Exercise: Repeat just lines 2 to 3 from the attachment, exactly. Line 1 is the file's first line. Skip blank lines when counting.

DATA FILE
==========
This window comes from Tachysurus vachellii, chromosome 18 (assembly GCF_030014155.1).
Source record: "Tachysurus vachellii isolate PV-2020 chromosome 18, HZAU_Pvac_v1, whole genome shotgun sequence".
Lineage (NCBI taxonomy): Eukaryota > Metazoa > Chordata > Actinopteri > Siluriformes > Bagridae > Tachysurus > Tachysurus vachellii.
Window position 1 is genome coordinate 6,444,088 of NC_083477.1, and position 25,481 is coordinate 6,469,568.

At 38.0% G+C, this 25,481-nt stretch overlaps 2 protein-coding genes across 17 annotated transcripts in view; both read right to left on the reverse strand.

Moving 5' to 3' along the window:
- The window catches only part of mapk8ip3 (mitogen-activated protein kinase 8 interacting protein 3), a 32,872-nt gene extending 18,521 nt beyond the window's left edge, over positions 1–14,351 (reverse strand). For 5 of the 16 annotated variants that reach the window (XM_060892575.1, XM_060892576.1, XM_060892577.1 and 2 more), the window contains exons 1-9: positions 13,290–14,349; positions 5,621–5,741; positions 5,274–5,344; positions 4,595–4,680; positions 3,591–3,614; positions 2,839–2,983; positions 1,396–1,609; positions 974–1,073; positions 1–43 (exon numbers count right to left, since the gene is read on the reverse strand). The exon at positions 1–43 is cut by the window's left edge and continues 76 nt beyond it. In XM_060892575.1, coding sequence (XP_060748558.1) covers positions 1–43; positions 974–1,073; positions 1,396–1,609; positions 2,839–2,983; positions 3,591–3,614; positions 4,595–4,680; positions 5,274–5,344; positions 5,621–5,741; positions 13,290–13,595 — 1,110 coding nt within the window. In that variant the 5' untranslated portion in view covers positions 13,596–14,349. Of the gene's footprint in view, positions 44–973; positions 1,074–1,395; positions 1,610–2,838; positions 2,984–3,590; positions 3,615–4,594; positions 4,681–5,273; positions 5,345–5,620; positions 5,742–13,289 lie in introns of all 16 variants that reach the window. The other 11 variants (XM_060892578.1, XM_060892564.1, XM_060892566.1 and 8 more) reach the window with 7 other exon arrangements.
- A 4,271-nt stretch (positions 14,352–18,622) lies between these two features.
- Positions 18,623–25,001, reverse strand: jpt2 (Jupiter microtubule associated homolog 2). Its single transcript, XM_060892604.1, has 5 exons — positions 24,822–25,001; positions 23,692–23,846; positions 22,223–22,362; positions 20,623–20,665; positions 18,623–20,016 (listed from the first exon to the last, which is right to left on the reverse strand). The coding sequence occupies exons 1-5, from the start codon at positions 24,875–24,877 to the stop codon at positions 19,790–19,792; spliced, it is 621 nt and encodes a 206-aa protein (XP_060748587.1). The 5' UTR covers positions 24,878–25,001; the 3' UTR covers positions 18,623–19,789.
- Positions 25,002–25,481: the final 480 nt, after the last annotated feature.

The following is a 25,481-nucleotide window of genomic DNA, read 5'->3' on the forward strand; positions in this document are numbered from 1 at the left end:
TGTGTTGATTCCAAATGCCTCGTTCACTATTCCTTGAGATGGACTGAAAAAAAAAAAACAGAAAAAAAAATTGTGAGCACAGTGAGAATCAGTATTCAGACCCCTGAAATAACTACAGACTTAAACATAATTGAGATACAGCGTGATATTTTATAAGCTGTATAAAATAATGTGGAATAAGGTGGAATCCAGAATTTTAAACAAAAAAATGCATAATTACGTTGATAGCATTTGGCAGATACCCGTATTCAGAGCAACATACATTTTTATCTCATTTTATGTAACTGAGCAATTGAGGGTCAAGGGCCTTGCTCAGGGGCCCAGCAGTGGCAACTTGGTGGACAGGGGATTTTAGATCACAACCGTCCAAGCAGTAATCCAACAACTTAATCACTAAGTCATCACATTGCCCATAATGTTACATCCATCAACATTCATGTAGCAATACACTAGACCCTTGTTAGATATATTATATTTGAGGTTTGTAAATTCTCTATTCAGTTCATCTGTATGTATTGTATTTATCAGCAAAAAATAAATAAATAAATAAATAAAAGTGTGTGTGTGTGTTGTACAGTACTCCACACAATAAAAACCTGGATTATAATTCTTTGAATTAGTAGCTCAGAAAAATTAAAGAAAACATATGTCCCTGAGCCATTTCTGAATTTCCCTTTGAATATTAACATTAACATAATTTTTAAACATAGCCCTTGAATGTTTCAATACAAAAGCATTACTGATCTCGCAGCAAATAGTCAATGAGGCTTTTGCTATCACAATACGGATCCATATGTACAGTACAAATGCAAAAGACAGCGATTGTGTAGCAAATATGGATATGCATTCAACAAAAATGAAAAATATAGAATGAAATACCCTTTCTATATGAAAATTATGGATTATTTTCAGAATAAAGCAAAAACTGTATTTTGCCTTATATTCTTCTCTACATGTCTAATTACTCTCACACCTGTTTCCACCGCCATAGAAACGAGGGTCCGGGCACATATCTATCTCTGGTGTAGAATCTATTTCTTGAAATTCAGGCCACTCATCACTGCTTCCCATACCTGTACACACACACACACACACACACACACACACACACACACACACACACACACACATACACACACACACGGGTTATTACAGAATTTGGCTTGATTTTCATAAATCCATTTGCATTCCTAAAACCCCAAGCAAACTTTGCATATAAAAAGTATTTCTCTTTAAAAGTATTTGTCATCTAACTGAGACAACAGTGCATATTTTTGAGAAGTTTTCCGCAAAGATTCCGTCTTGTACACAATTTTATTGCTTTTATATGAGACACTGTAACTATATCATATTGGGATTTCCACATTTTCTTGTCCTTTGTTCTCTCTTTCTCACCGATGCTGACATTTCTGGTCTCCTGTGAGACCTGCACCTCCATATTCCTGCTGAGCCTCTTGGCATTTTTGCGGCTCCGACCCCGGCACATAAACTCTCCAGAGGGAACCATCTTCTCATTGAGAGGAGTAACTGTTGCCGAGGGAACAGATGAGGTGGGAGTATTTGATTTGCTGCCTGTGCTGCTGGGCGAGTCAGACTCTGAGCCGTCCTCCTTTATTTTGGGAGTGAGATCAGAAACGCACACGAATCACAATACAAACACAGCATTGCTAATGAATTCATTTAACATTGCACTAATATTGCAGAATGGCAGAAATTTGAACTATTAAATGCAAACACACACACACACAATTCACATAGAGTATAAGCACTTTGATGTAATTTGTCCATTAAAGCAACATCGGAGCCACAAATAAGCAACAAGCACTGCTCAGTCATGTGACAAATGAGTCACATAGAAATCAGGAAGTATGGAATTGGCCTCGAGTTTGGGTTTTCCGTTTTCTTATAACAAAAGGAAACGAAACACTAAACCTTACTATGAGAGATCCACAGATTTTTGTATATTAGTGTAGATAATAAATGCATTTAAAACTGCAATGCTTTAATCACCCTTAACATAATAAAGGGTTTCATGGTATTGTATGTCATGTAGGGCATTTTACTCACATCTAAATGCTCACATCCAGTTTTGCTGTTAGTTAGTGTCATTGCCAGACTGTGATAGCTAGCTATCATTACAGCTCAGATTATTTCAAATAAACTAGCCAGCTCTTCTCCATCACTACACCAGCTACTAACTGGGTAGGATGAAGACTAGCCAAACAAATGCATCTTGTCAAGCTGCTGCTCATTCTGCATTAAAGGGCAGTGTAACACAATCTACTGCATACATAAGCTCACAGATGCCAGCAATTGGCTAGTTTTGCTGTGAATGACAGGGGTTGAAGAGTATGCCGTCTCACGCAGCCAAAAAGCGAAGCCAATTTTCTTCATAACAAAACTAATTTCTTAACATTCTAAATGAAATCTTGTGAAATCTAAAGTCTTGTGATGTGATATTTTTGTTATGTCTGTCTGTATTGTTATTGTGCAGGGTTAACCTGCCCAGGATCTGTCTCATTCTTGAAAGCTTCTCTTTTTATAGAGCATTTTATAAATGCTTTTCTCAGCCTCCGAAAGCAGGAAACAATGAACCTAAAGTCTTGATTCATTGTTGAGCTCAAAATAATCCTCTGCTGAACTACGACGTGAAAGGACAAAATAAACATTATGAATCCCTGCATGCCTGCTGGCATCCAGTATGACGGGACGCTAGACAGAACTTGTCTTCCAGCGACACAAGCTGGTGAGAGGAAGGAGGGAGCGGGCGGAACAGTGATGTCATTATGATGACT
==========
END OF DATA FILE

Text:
Source record: "Tachysurus vachellii isolate PV-2020 chromosome 18, HZAU_Pvac_v1, whole genome shotgun sequence".
Lineage (NCBI taxonomy): Eukaryota > Metazoa > Chordata > Actinopteri > Siluriformes > Bagridae > Tachysurus > Tachysurus vachellii.